Actions are needed to prevent further degradation of the quality of air we breathe. Governments should start by enforcing taxes on companies with direct air pollution impact and emission standards should be enforced more strictly. This would provide a control on pollutants and also provide the government with a source of income to reinvest in the country. There also needs to be alternatives to usual transportation options and prioritize cleaner alternatives. Promoting the use of electric/hybrid vehicles, scooters and bicycles over common fuel vehicles would also help clean the air. Finally, countries should utilize their respective available resources to produce clean energy, be it with solar, air or hydropower to create renewable energy without the reliance on fuel and gas which are becoming scarce, expensive, and are still polluting.


For an interactive experience with the visuals, use the below:


For the Tableau Dashboard, please visit:

Carbon Dioxide Damage in Lebanon and MENA Region

Carbon Dioxide Damage in Lebanon and MENA Region


Carbon emissions has always been a main driver behind the increased air pollution in different countries. These emissions are dangerous on the human wellbeing and on the nature\earth and specifically, the MENA Region Carbon Dioxide Damages have increased dramatically from 1970 till 2020.

Did You Know? A real Problem!

In the previous figure, Data and statistics proves the correctness of our statement as it is evident that there is a considerable increase in the carbon dioxide damages from 1.4% of GNI in 1970 to 3.5% in 2020 and this is a 500% increase, so, necessary precautionary measures like relying on eco-friendly power sources should be adopted by countries. # SDG # SDG7.

One might thing that this is expected because all industries are getting advanced, but wait second, let us look at Europe Carbon emissions compared to our region:

Europe is working to reduce its carbon emissions as we notice the downward trend (shy), and we can notice how the gap is getting wide throughout the years while comparing Europe carbon damage to MENA region carbon damage.

What About Lebanon and Neighbours?

We all know that we care more about the region we’re living in (Lebanon and its neighbours); so, let us zoom in to the middle east region only:

Unfortunately, looking at these two maps, we can see how the colours are getting more and more darker from 1970 to 2020 indicating that the carbon damage is increasing dramatically, and this is including Lebanon!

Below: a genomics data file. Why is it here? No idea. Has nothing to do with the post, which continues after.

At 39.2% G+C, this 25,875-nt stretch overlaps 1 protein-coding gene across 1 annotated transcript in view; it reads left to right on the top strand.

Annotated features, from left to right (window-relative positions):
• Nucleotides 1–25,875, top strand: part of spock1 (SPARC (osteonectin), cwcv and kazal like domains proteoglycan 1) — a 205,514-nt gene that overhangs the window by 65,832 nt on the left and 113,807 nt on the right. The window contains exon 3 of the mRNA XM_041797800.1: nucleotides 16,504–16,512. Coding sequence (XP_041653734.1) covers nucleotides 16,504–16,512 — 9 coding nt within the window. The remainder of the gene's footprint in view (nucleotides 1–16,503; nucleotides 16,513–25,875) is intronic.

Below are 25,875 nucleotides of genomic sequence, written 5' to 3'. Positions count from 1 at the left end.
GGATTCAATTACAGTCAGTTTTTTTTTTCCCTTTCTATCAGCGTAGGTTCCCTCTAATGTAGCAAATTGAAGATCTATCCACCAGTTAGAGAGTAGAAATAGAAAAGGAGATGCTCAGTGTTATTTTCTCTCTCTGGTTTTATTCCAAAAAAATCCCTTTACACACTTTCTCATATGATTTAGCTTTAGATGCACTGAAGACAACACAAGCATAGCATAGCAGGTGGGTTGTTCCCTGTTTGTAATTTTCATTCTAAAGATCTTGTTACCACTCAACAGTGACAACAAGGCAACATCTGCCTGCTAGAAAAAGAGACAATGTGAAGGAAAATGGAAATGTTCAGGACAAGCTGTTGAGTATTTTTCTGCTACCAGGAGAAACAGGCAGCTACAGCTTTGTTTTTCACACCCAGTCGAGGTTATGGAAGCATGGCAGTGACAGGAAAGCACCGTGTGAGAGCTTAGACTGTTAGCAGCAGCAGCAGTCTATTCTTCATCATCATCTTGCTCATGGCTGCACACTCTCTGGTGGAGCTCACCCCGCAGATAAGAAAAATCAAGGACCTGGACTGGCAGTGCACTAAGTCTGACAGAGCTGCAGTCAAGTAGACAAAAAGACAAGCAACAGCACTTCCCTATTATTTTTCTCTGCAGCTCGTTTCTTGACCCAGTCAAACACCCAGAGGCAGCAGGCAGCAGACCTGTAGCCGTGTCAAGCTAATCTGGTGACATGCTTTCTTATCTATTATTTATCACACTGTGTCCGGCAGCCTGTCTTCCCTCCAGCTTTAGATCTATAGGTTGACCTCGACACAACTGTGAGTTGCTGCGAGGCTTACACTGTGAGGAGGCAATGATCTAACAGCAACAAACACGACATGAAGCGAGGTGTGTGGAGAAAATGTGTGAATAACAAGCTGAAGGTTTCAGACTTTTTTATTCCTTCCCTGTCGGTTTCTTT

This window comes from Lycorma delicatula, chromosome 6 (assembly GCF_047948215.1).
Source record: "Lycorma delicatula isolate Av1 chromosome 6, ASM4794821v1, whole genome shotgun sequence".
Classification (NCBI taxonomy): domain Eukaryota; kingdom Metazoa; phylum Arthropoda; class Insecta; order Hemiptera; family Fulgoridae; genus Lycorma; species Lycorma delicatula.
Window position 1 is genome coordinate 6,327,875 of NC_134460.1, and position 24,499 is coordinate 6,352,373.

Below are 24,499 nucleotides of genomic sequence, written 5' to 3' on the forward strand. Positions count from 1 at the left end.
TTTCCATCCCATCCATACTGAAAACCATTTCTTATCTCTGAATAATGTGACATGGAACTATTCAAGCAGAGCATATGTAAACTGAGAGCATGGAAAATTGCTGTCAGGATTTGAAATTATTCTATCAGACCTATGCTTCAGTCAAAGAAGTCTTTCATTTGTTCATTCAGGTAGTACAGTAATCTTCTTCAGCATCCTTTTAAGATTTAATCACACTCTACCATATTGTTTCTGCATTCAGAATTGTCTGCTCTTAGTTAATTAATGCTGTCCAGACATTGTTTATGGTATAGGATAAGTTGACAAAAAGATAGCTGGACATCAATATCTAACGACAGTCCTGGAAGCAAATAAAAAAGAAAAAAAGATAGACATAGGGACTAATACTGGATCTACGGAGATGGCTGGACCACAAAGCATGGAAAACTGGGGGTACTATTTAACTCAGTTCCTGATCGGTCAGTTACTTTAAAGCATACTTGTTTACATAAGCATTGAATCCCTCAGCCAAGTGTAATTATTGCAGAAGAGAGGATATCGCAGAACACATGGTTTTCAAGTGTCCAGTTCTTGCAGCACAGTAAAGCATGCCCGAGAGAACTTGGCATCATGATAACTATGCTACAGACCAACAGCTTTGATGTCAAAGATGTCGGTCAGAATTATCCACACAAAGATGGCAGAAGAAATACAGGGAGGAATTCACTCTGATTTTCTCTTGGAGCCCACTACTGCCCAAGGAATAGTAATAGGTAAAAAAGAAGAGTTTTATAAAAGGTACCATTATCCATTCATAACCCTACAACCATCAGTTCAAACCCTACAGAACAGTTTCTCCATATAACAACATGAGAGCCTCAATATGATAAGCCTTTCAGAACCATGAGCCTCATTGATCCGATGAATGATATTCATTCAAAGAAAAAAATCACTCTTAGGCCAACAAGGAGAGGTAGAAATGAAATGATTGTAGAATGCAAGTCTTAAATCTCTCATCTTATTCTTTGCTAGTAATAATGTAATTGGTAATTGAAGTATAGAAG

Potential solutions:

  1. Government should introduce alternative energy sources for electricity like solar panels and wind turbines for lower carbon emissions.
  2. Government Reduce number of flights and car travels by increasing the taxes. For example, countries should increase the tax on private flights and car drivers. Consequently, people would rely on public transportation!
Believe it or not

These two steps only are enough to reduce the carbon damage by more than 35%!

Want a real proof?
Following the solution details mentioned, United Kingdom was able to Decrease Carbon Damage by more than 37%, and the downward trend is extremely clear in this visualization:

What to do now?

Just imagine how big this problem is! This will ask for an action, and definitely the doable solution is already mentioned, and here is UK!


For Plots and Interactivity: 

For checking tableaux public, please visit this link:

The Resource Curse: Pitfalls and Reforms

The Resource Curse: Pitfalls and Reforms

What is the Resource Curse?

While one might expect to see better development outcomes after countries discover natural resources, resource-rich countries tend to have higher rates of conflict and authoritarianism, and lower rates of economic stability and economic growth, compared to their non-resource-rich neighbors. This is what has become known as the Resource Curse. Countries like Venezuela in Latin America, Angola in Africa, and Saudi Arabia and the United Arab Emirates in the Middle East have all exhibited varying degrees of this problem. Countries suffering from the resource curse also have significantly higher rates of pollution, and those with higher GDP per capita rely less on renewable energy sources. Because those countries are also mostly authoritarian, taxes are not collected from the people and government expenditures are not monitored.
In Lebanon, the prospect of commercial gas fields has excited the people and has led the government to sign contractual agreements with drilling companies to start exploring and producing commercial gas. Many believe that this project would enrich and stabilize Lebanon, but the history of resource-rich countries predicts otherwise.

Problem Evidence

Economic Instability (related to SDG 8, 8.2): Below, we can see each country’s oil rents share of GDP, that is, the share of resource sales and exports out of total GDP. We can clearly observe that Gulf Countries and some resource-rich African countries like Libya, Angola, Democratic Republic of Congo and others, have oil rents account for 25 to 45% of their GDP on average for the past 30 years.

We can also see how Oil Rents move exactly in tandem with GDP Growth for Saudi Arabia and the UAE, which means that their economic growth is highly dependent on oil prices and sales volume, rendering it non-sustainable.